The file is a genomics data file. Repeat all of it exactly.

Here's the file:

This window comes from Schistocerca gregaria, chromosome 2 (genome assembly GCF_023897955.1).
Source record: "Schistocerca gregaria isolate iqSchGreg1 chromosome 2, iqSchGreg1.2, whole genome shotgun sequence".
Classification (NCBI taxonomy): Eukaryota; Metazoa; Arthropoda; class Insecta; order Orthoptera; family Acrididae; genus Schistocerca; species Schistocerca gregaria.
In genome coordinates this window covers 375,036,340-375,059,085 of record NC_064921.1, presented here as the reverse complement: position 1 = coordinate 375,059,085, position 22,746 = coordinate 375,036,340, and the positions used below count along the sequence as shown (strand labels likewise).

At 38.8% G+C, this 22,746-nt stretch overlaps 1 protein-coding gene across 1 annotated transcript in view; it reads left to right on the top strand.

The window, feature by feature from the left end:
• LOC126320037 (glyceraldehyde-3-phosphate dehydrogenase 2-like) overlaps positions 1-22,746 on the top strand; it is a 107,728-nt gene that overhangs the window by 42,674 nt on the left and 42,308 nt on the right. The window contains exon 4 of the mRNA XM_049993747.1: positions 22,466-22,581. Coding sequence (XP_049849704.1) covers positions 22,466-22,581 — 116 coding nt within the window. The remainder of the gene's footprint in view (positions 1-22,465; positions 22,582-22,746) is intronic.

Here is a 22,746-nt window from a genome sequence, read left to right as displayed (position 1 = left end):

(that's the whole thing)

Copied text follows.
This window comes from Schistocerca gregaria, chromosome 2 (genome assembly GCF_023897955.1).
Source record: "Schistocerca gregaria isolate iqSchGreg1 chromosome 2, iqSchGreg1.2, whole genome shotgun sequence".
Classification (NCBI taxonomy): Eukaryota; Metazoa; Arthropoda; class Insecta; order Orthoptera; family Acrididae; genus Schistocerca; species Schistocerca gregaria.
In genome coordinates this window covers 375,036,340-375,059,085 of record NC_064921.1, presented here as the reverse complement: position 1 = coordinate 375,059,085, position 22,746 = coordinate 375,036,340, and the positions used below count along the sequence as shown (strand labels likewise).

At 38.8% G+C, this 22,746-nt stretch overlaps 1 protein-coding gene across 1 annotated transcript in view; it reads left to right on the top strand.

The window, feature by feature from the left end:
• LOC126320037 (glyceraldehyde-3-phosphate dehydrogenase 2-like) overlaps positions 1-22,746 on the top strand; it is a 107,728-nt gene that overhangs the window by 42,674 nt on the left and 42,308 nt on the right. The window contains exon 4 of the mRNA XM_049993747.1: positions 22,466-22,581. Coding sequence (XP_049849704.1) covers positions 22,466-22,581 — 116 coding nt within the window. The remainder of the gene's footprint in view (positions 1-22,465; positions 22,582-22,746) is intronic.

Here is a 22,746-nt window from a genome sequence, read left to right as displayed (position 1 = left end):